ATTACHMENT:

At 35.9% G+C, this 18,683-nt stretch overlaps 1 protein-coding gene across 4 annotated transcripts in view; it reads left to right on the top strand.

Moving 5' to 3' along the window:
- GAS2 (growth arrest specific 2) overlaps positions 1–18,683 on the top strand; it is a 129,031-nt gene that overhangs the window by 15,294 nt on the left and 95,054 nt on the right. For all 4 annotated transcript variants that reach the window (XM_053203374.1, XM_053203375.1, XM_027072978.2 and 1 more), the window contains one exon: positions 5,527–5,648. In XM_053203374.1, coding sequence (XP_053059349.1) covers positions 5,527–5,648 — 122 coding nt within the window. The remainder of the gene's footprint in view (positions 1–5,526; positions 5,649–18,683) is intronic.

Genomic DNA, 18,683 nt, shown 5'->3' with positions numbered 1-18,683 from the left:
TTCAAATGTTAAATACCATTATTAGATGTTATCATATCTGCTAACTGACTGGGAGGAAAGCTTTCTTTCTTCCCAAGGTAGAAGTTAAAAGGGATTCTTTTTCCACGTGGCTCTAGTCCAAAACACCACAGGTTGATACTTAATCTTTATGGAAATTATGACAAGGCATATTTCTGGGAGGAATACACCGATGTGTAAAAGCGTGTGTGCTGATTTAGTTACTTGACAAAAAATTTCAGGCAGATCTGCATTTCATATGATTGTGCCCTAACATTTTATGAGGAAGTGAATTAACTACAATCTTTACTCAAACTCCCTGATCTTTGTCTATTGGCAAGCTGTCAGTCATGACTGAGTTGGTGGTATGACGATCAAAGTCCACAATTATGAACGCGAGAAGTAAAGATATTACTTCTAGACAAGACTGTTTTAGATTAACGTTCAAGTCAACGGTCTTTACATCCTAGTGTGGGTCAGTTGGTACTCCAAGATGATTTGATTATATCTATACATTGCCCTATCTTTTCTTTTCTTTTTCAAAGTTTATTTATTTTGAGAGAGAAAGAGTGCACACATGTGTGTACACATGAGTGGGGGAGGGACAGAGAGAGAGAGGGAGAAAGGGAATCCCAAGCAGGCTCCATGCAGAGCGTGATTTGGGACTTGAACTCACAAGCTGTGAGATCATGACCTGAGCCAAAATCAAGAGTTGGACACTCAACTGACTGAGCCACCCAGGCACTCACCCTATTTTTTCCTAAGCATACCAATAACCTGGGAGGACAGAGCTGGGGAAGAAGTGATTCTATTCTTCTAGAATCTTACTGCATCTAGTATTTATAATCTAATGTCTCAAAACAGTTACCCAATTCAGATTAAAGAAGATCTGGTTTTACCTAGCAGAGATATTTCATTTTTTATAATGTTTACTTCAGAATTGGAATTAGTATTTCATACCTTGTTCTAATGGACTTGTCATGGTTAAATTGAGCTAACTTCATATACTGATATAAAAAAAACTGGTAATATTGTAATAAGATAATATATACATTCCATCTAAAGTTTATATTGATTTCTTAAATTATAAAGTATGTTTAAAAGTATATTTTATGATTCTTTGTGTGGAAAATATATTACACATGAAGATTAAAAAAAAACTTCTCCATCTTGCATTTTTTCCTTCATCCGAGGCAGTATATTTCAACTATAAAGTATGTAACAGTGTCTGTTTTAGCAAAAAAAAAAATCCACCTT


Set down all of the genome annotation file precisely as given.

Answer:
At 35.9% G+C, this 18,683-nt stretch overlaps 1 protein-coding gene across 4 annotated transcripts in view; it reads left to right on the top strand.

Moving 5' to 3' along the window:
- GAS2 (growth arrest specific 2) overlaps positions 1–18,683 on the top strand; it is a 129,031-nt gene that overhangs the window by 15,294 nt on the left and 95,054 nt on the right. For all 4 annotated transcript variants that reach the window (XM_053203374.1, XM_053203375.1, XM_027072978.2 and 1 more), the window contains one exon: positions 5,527–5,648. In XM_053203374.1, coding sequence (XP_053059349.1) covers positions 5,527–5,648 — 122 coding nt within the window. The remainder of the gene's footprint in view (positions 1–5,526; positions 5,649–18,683) is intronic.

Genomic DNA, 18,683 nt, shown 5'->3' with positions numbered 1-18,683 from the left:
TTCAAATGTTAAATACCATTATTAGATGTTATCATATCTGCTAACTGACTGGGAGGAAAGCTTTCTTTCTTCCCAAGGTAGAAGTTAAAAGGGATTCTTTTTCCACGTGGCTCTAGTCCAAAACACCACAGGTTGATACTTAATCTTTATGGAAATTATGACAAGGCATATTTCTGGGAGGAATACACCGATGTGTAAAAGCGTGTGTGCTGATTTAGTTACTTGACAAAAAATTTCAGGCAGATCTGCATTTCATATGATTGTGCCCTAACATTTTATGAGGAAGTGAATTAACTACAATCTTTACTCAAACTCCCTGATCTTTGTCTATTGGCAAGCTGTCAGTCATGACTGAGTTGGTGGTATGACGATCAAAGTCCACAATTATGAACGCGAGAAGTAAAGATATTACTTCTAGACAAGACTGTTTTAGATTAACGTTCAAGTCAACGGTCTTTACATCCTAGTGTGGGTCAGTTGGTACTCCAAGATGATTTGATTATATCTATACATTGCCCTATCTTTTCTTTTCTTTTTCAAAGTTTATTTATTTTGAGAGAGAAAGAGTGCACACATGTGTGTACACATGAGTGGGGGAGGGACAGAGAGAGAGAGGGAGAAAGGGAATCCCAAGCAGGCTCCATGCAGAGCGTGATTTGGGACTTGAACTCACAAGCTGTGAGATCATGACCTGAGCCAAAATCAAGAGTTGGACACTCAACTGACTGAGCCACCCAGGCACTCACCCTATTTTTTCCTAAGCATACCAATAACCTGGGAGGACAGAGCTGGGGAAGAAGTGATTCTATTCTTCTAGAATCTTACTGCATCTAGTATTTATAATCTAATGTCTCAAAACAGTTACCCAATTCAGATTAAAGAAGATCTGGTTTTACCTAGCAGAGATATTTCATTTTTTATAATGTTTACTTCAGAATTGGAATTAGTATTTCATACCTTGTTCTAATGGACTTGTCATGGTTAAATTGAGCTAACTTCATATACTGATATAAAAAAAACTGGTAATATTGTAATAAGATAATATATACATTCCATCTAAAGTTTATATTGATTTCTTAAATTATAAAGTATGTTTAAAAGTATATTTTATGATTCTTTGTGTGGAAAATATATTACACATGAAGATTAAAAAAAAACTTCTCCATCTTGCATTTTTTCCTTCATCCGAGGCAGTATATTTCAACTATAAAGTATGTAACAGTGTCTGTTTTAGCAAAAAAAAAAATCCACCTT